The tiny hole in the cocoon is the key to butterfly’s metamorphosis. The struggle that it faces to get through that small opening, forces the fluid from its body into the wings and one day when the wings are strong enough for its body, it breaks free from the cocoon and flies out. But the little boy’s caterpillar never got to that stage. The child’s kindness subverted the natural struggle that the caterpillar needed in order to develop the necessary strength in its wings and break from the cocoon.

We all go through struggles in life and it is just natural for us to feel sympathy when someone we know struggles. And we don’t stop there. We try to help them in whatever ways we can, to alleviate their struggles. That is precisely what I was trying to do for my students. So when I heard this short story from Jenna, it struck me instantly that by doing so, I was, in a metaphorical sense, widening the tiny hole in their cocoon to help them come out, without realising that their wings are not yet strong enough to fly if they come out of their cocoon.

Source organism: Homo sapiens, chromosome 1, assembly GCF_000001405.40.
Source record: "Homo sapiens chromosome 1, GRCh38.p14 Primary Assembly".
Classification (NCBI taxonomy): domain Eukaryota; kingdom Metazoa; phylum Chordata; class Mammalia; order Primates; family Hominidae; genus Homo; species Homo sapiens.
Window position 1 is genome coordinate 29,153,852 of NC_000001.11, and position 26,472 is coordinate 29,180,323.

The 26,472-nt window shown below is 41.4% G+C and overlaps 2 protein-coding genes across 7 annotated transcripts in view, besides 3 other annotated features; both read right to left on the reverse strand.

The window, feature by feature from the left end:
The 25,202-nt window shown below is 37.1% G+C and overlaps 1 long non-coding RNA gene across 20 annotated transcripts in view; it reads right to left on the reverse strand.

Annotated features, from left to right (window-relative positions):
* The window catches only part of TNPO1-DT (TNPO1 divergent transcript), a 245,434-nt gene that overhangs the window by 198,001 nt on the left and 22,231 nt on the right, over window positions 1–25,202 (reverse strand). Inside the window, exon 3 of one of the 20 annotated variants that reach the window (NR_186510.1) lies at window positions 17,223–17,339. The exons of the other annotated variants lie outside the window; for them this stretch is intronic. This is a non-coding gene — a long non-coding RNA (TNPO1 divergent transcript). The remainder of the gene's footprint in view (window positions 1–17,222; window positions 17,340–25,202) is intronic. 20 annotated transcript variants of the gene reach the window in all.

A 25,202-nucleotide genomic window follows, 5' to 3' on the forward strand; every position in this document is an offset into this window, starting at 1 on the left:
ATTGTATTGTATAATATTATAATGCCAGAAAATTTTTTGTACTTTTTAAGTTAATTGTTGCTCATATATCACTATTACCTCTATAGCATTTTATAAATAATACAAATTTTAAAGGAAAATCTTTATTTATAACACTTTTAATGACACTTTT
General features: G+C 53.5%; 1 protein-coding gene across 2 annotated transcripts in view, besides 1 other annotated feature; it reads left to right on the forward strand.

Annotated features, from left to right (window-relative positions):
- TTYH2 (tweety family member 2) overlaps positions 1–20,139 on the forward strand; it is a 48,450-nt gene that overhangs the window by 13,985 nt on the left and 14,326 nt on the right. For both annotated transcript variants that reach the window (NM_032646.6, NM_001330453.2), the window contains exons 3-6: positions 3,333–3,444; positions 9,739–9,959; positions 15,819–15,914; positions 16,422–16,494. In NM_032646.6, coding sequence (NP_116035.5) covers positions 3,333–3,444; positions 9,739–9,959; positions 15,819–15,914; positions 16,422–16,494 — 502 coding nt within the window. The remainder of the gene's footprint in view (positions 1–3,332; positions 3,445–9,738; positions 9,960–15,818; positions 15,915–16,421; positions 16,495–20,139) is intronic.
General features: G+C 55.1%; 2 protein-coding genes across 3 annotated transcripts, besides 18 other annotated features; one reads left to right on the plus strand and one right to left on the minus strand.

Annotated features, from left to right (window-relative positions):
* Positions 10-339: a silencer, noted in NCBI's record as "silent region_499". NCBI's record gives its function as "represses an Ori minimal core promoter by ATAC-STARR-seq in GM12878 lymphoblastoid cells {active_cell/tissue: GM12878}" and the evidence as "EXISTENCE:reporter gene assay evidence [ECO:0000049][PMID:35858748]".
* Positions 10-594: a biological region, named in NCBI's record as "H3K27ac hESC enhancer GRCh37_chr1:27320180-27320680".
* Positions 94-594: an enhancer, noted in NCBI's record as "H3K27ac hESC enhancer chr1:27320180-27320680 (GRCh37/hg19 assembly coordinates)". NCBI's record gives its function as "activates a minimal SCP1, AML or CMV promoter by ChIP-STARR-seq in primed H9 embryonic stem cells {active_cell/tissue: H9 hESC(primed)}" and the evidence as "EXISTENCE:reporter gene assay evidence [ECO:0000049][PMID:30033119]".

An important lesson learnt about the journey of an entrepreneur. The long term success of an entrepreneur hinges very much on how s/he responds to the struggles. In fact, I wonder now whether an entrepreneur can build a sustainable business if all the resources required are made available to him/her. How s/he finds solutions when the required resources are inadequate/not available is such a big part of her/his learning process. Don’t get me wrong. I am not against the idea of helping entrepreneurs. All I am saying is perhaps we should not offer help before they try. They need to be immensely driven and should have explored on their own to find solutions to their challenges, and any help that is offered should be a result of their dogged determination to seek that help. Being kind before they explore options to find solutions is tantamount to being cruel to them.